Long Live - Devan DuBois
He’s got the voice of a Dylan/Petty lovechild and a face made for men’s couture and magazine covers. As implied by his unique tastes and frequent trips to the milliner, Devan DuBois is weird, but the kind of weird you always wanted to pull off. While we squares may try and fail to rock extravagant hats or black nails, Devan’s oddity proves to be no construct - it flows out of him just as naturally as his bluesy croonings on Le Fou (The Fool).
Using everything from his dark, eclectic image to his filthy guitar riffs, DuBois crafts a detailed atmosphere for the listener - a reality in which he can exist in the fullness of who he is. Color void videos, album artwork, and social media merge to form a black-and-white wonderland for Devan to call his artistic home. This same motif is ever present in his debut album. At its darkest, Le Fou puts a dark, modern twist on images painted by Southern Gothic literature. At its lightest, however, Le Fou exemplifies pure, heartwarming, deep-fried southern charm.
The album may range from black to white, but the rest is anything but grey scale - cool blues, mean reds, and warm yellows characterize the songs in between. But wherever a song may fall on the color spectrum, each finds itself strung to the others with common threads of peculiar whimsy and impending danger.
Mischievous, southern, and slyly influential, Le Fou will compel you to do very bad things…
…but with very good manners.
Maps - The Front Bottoms
Brace yourselves - fall is coming…
…and, as usual, it reeks of promise. Things that seemed impossible in the haze and heat of summer seem possible in crisp, cool autumn. Like every year before, falling leaves and longer nights usher in a thick air of anticipation that coaxes my imagination out of its shell to see what kind of trouble it can get into.
Autumn is the dreamer’s season.
But autumn also plays host to my birthday, which, in turn, plays host to what often proves to be a painful, underwhelming reflection on the last year and the compilation of bland years before. As my birthday approaches, all the things my twelve year old self swore to achieve stare back at me unaccomplished.
This sense of promise and this contempt for what’s passed intertwine to create a deep longing for a nebulous something - a something to both appease my imagination and redeem the monotonous years before. But this something is costly. Unsure as to whether my comfort is more than I can afford to lose, I find myself torn between wanting to go everywhere and do everything and forever reliving some variation of this year’s collection of moments.
It’s written by a guy caught between the adventure of change and the safety of anticipation. Aimed to dissuade, people around him appeal to the inner tension as to whether or not reaching his goal is worth potential failure along the way. But, in a not-so-surprising, and in no way dramatic turn of events, our pop-punk George Bailey pledges not to retreat into normalcy’s mirage of safety, but to use every minute and every drop of potential regardless of the associated risks.
At a time when the sheer magnitude of what could be seems paralyzingly overwhelming, Maps says go…
…one step at a time.
Ribbons and Detours - Silversun Pickups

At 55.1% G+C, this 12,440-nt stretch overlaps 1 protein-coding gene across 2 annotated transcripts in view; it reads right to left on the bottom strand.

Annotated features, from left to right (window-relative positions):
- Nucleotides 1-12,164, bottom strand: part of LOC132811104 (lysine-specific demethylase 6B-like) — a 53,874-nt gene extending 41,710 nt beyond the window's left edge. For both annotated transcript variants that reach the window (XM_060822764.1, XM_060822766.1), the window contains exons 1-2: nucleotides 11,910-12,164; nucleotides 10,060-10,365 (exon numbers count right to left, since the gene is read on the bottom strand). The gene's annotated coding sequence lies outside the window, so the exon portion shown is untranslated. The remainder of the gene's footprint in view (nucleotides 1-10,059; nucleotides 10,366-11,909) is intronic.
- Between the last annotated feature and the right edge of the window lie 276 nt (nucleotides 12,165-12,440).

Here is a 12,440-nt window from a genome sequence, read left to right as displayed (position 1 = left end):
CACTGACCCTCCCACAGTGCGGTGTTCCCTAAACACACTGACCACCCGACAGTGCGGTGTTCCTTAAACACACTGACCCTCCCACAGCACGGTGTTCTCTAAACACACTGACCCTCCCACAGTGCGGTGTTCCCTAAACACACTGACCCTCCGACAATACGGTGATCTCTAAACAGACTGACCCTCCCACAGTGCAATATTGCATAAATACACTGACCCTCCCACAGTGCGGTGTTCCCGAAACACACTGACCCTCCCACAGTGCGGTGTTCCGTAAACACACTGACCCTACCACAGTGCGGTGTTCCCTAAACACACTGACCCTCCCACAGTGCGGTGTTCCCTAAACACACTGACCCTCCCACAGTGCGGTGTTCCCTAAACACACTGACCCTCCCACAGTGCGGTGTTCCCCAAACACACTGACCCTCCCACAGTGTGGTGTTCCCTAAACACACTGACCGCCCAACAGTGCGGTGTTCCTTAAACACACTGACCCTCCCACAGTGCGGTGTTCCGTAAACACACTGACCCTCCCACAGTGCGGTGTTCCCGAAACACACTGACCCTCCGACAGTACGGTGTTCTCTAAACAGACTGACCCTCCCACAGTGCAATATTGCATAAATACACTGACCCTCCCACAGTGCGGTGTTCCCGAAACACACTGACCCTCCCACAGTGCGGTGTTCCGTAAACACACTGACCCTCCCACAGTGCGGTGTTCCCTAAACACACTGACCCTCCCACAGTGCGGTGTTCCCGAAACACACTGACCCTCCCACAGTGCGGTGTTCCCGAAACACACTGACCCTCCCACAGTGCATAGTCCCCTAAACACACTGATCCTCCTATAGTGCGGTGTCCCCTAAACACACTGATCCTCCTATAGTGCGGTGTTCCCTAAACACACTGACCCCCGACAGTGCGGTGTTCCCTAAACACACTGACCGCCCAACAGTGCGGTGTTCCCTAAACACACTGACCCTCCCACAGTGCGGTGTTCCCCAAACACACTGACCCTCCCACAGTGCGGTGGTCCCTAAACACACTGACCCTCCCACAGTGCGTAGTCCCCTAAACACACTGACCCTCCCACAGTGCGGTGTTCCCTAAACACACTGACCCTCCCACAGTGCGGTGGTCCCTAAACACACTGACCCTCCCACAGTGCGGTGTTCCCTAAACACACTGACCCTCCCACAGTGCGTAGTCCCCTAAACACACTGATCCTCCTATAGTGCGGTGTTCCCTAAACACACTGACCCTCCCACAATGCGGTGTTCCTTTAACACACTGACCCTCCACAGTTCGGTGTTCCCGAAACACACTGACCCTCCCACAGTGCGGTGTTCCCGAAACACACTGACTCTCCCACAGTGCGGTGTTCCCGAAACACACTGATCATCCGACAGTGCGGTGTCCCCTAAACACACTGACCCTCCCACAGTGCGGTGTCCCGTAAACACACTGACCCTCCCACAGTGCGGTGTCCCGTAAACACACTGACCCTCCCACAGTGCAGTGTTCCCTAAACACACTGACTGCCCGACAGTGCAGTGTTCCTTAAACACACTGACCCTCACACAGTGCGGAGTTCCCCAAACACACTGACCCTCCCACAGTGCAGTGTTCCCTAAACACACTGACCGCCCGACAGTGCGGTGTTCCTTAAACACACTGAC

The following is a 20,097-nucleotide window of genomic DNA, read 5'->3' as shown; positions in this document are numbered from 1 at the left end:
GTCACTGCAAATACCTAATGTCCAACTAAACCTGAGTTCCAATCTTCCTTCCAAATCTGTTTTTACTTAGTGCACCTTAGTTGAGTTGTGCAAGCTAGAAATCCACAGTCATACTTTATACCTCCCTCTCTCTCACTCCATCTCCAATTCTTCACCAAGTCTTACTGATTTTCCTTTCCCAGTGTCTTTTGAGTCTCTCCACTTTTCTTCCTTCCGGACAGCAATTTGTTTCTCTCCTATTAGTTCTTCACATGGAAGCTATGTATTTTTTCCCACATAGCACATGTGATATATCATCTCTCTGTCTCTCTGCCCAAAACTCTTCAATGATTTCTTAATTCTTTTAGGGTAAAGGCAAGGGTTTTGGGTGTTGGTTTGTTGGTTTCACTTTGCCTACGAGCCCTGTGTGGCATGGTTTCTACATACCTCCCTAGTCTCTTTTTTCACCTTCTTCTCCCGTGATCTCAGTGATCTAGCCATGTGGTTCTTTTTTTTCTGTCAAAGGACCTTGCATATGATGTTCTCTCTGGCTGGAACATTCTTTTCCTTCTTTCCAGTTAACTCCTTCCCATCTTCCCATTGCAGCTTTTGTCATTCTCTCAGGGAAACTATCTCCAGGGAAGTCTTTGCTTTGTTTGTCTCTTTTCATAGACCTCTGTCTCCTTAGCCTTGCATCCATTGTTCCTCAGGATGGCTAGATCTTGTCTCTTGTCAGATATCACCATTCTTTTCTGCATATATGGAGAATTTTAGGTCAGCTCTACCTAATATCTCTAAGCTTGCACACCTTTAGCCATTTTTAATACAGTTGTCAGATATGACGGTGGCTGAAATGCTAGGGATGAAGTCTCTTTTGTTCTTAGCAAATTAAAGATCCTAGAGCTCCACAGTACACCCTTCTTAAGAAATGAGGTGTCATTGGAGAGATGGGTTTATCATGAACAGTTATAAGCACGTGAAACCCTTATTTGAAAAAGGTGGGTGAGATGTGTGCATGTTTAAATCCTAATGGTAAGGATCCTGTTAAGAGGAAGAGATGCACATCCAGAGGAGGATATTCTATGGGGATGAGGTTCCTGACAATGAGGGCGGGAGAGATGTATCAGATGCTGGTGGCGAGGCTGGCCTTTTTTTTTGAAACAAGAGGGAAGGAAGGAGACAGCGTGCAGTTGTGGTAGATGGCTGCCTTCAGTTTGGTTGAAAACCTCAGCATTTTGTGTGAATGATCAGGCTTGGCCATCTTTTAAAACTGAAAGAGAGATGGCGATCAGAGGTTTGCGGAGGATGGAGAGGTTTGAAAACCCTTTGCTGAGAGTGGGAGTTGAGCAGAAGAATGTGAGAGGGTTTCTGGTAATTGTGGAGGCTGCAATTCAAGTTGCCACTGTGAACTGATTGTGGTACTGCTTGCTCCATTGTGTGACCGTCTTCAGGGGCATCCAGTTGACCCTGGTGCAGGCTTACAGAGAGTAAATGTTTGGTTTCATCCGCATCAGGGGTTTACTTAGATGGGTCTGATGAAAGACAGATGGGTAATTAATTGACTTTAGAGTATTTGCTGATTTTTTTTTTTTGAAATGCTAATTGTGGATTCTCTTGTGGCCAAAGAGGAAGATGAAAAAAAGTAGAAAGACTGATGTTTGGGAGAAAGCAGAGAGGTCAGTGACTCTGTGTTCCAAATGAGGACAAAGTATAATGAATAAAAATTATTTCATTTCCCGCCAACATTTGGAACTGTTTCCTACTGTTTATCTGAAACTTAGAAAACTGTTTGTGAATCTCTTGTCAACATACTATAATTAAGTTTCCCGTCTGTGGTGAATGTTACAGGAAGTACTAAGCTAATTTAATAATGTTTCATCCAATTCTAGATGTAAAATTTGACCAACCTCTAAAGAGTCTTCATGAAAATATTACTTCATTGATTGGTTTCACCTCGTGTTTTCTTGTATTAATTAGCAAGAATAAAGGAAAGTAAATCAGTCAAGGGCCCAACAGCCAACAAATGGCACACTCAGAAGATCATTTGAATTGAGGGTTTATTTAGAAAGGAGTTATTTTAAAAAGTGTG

I forget I like to write. Generally it’s when I’ve been faithful to it day in and day out, but it doesn’t live up to my expectations of faithfulness. When it yields no monetary gain or future hope, or its healing catharsis wanes, I just abandon it.
But with the exception of the emotional outlet, when were any of those the goal? At some point, the pure joy of writing stopped being enough. It got cheapened with smears of pretension, and squashed by the weight of a potential livelihood all because joy would not suffice. This had to be it - this had to be the exclamation point to the question mark that haunted my future.
But it’s not. It’s just something I love to do. And whether it pays my rent or just keeps me sane, it is worth pursuing solely for that reason. I have to fight the inherent urge to turn every avocation into some ultimate destination, and remind myself that sometimes, just riding in the car is enough.
(I will also have to occasionally force really cheesy illustrations to keep my song and comment couplings somewhat related. But that’s okay.
…less okay than other stuff, but still okay)
Needle in the Hay- Elliott Smith
I’m tired of trying.
I know how stupid that sounds. I know how ungrateful I seem (and am). I know my definition of trying—soaking up every ounce of potential and taking every one of what makes up an overwhelming mass of opportunity— is a slap in the face to the 3/4 of the world whose “trying” is inescapably bound to survival. I hate that I view blessings as curses and open opportunities as oppressive weights.
I hate that I feel the way that I do. And I hate that I hate that I feel the way I do, because I know that I shouldn’t. Someone once told me that emotions are neither quantifiable nor illogical, and while I suppose I agree, I don’t really understand.
Call it a needle in the hay.
Life’s normalcies have always seemed to cause me the most trouble. Perhaps it’s because the normalcies—school, friends, family, car, commute, work, rent, bills, etc.—always just seemed like givens. Part of the standard package. Paltry. Insignificant in frequency.
But the extras and contras captivated me. The “above average” and the generally-contrary were awarded my time and my attention and my investment while the plentiful and average got locked in a cupboard under the stairs until I could be bothered to let them out for air.